World War II

In Glogpedia

by DylanCohen
Last updated 5 years ago

Discipline:
Social Studies
Subject:
World War II
Grade:
10

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World War II

http://www.achievement.org/autodoc/page/wie0int-1

World War II.

1940 - 1941

Elie, despite his new found disbelief in God, found himself appealing to him at times. "In spite of myself, a prayer rose in my heart, to that God in whom I no longer believed in" "My God,Lord of the Universe, give me strength never to do what Rabbi Eliahou's son has done." (Chapter 6, Page 67) Elie still may have believed in God at heart at this time, or he simply may have been reassuring himself that he needed to keep his father alive.

Thesis: Elie's dependency on God waned in the face of the devastation, terror, and destruction caused by the Nazis; Elie then realized that God would not save him or any other prisoners, and that he had to save himself and not leave it to the arbitrary chance that God somehow might intervene. Throughout the book, Elie struggles to maintain his faith, conflicted due to his worship of God before and new found resentment at God in the present.

1939

1942 - 1943

1945

1944

""What are you my God," I thought angrily. Compared to this afflicted crowd, proclaiming their faith, their anger, their revolt? What does your greatness mean, Lord of the Universe, in the face of all this weakness, this decomposition, and this decay? Why do you still trouble their sick minds, their crippled bodies?" (Chapter 5, Page 49) This quote displays Elie's anger at God for being silent in the face of people offering their prayers and hopes to him.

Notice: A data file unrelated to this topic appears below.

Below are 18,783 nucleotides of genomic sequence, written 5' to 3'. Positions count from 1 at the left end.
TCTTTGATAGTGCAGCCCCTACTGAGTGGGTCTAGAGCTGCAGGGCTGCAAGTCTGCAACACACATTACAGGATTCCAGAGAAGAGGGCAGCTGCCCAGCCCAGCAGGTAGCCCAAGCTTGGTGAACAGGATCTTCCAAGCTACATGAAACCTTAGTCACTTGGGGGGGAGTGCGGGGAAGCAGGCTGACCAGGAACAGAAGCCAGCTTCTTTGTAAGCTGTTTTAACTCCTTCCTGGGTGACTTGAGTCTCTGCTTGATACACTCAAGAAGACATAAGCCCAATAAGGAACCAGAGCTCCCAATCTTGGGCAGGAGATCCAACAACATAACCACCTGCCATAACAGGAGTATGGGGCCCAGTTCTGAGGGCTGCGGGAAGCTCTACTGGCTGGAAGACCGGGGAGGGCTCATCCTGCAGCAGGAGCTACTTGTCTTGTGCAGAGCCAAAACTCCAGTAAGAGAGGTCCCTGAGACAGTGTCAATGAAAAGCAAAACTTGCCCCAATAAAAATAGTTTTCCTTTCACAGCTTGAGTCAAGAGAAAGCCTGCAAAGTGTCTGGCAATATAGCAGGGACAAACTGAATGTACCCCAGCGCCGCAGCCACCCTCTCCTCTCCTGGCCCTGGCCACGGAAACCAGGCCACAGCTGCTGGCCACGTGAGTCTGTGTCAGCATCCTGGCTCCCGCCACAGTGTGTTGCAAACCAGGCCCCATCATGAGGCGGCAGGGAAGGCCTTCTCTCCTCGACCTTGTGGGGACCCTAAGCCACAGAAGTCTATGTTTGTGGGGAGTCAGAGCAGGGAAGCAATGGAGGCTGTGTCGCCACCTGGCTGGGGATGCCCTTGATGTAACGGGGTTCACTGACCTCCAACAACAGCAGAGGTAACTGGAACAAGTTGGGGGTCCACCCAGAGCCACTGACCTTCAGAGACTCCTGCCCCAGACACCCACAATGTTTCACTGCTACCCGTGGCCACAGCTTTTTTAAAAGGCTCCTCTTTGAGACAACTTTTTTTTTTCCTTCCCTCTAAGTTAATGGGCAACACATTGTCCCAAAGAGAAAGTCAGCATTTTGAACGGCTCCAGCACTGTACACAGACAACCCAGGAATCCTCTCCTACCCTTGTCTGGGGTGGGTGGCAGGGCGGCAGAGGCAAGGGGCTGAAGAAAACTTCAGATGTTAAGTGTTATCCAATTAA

To some degree, it can be seen from Elie's point of view that God may have been "murdered" by the Nazis. "Never shall I forget that smoke. Never shall I forget the faces of the children, whose bodies I saw turned into wreaths of ash beneath a silent blue sky. Never shall I forget the flames which consumed my faith forever."(Chapter 3, Page 25) and "Where is God now?" "Where is he? Here he is- he is hanging here on the gallows..." (Page 4, Chapter 48) It can be concluded that the line "The silent blue sky" is a reference to God's ignorance to the murder and incineration of children. Elie would've expected the sky to be storming and thrashing, but the sky was as calm and serene as ever, leading to his faith "being consumed by the flames."

Elie defiantly refused to pray to God during the ordeal and refused to partake in daily worship by the captive Jews. "For the first time, I felt revolt rise up in me. Why should I bless his name? The Eternal, Lord of the Universe, the All-Powerful and Terrible, was silent. What had I to thank him for?" (Chapter 3, Page 25) This shows Elie was angered at God to point of refusing to hold his name as sacred and hallowed, failing to see how God would allow this to happen without divine intervention.

The Map of Europe during World War II


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